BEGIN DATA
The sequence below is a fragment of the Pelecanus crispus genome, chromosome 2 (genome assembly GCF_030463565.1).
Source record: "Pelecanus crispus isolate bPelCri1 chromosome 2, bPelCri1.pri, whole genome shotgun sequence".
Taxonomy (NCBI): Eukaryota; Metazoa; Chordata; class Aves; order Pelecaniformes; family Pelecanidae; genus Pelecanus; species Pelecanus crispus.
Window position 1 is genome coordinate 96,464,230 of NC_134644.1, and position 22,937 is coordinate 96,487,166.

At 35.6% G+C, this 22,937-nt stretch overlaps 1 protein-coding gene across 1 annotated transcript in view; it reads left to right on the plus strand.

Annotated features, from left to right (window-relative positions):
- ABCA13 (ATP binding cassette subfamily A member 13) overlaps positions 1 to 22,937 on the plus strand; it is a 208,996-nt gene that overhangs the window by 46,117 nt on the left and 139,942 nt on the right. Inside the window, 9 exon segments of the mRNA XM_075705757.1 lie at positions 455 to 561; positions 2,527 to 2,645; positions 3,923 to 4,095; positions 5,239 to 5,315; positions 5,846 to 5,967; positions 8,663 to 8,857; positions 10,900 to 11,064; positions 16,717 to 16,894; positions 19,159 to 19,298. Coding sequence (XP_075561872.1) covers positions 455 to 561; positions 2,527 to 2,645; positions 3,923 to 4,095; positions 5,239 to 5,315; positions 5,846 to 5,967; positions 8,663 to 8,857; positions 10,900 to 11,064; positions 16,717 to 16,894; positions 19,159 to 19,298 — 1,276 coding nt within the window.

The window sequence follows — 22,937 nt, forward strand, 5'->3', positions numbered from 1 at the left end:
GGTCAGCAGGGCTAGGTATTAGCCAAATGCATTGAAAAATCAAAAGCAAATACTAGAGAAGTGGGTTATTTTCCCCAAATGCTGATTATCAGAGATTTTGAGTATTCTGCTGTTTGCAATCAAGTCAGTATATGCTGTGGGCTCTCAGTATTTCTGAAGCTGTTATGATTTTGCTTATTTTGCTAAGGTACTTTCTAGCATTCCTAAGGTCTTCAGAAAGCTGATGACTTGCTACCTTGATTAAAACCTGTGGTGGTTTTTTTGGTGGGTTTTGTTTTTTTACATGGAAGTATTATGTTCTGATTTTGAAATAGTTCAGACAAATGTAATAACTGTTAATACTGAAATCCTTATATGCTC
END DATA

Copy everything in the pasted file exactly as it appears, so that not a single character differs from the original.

The sequence below is a fragment of the Pelecanus crispus genome, chromosome 2 (genome assembly GCF_030463565.1).
Source record: "Pelecanus crispus isolate bPelCri1 chromosome 2, bPelCri1.pri, whole genome shotgun sequence".
Taxonomy (NCBI): Eukaryota; Metazoa; Chordata; class Aves; order Pelecaniformes; family Pelecanidae; genus Pelecanus; species Pelecanus crispus.
Window position 1 is genome coordinate 96,464,230 of NC_134644.1, and position 22,937 is coordinate 96,487,166.

At 35.6% G+C, this 22,937-nt stretch overlaps 1 protein-coding gene across 1 annotated transcript in view; it reads left to right on the plus strand.

Annotated features, from left to right (window-relative positions):
- ABCA13 (ATP binding cassette subfamily A member 13) overlaps positions 1 to 22,937 on the plus strand; it is a 208,996-nt gene that overhangs the window by 46,117 nt on the left and 139,942 nt on the right. Inside the window, 9 exon segments of the mRNA XM_075705757.1 lie at positions 455 to 561; positions 2,527 to 2,645; positions 3,923 to 4,095; positions 5,239 to 5,315; positions 5,846 to 5,967; positions 8,663 to 8,857; positions 10,900 to 11,064; positions 16,717 to 16,894; positions 19,159 to 19,298. Coding sequence (XP_075561872.1) covers positions 455 to 561; positions 2,527 to 2,645; positions 3,923 to 4,095; positions 5,239 to 5,315; positions 5,846 to 5,967; positions 8,663 to 8,857; positions 10,900 to 11,064; positions 16,717 to 16,894; positions 19,159 to 19,298 — 1,276 coding nt within the window.

The window sequence follows — 22,937 nt, forward strand, 5'->3', positions numbered from 1 at the left end:
GGTCAGCAGGGCTAGGTATTAGCCAAATGCATTGAAAAATCAAAAGCAAATACTAGAGAAGTGGGTTATTTTCCCCAAATGCTGATTATCAGAGATTTTGAGTATTCTGCTGTTTGCAATCAAGTCAGTATATGCTGTGGGCTCTCAGTATTTCTGAAGCTGTTATGATTTTGCTTATTTTGCTAAGGTACTTTCTAGCATTCCTAAGGTCTTCAGAAAGCTGATGACTTGCTACCTTGATTAAAACCTGTGGTGGTTTTTTTGGTGGGTTTTGTTTTTTTACATGGAAGTATTATGTTCTGATTTTGAAATAGTTCAGACAAATGTAATAACTGTTAATACTGAAATCCTTATATGCTC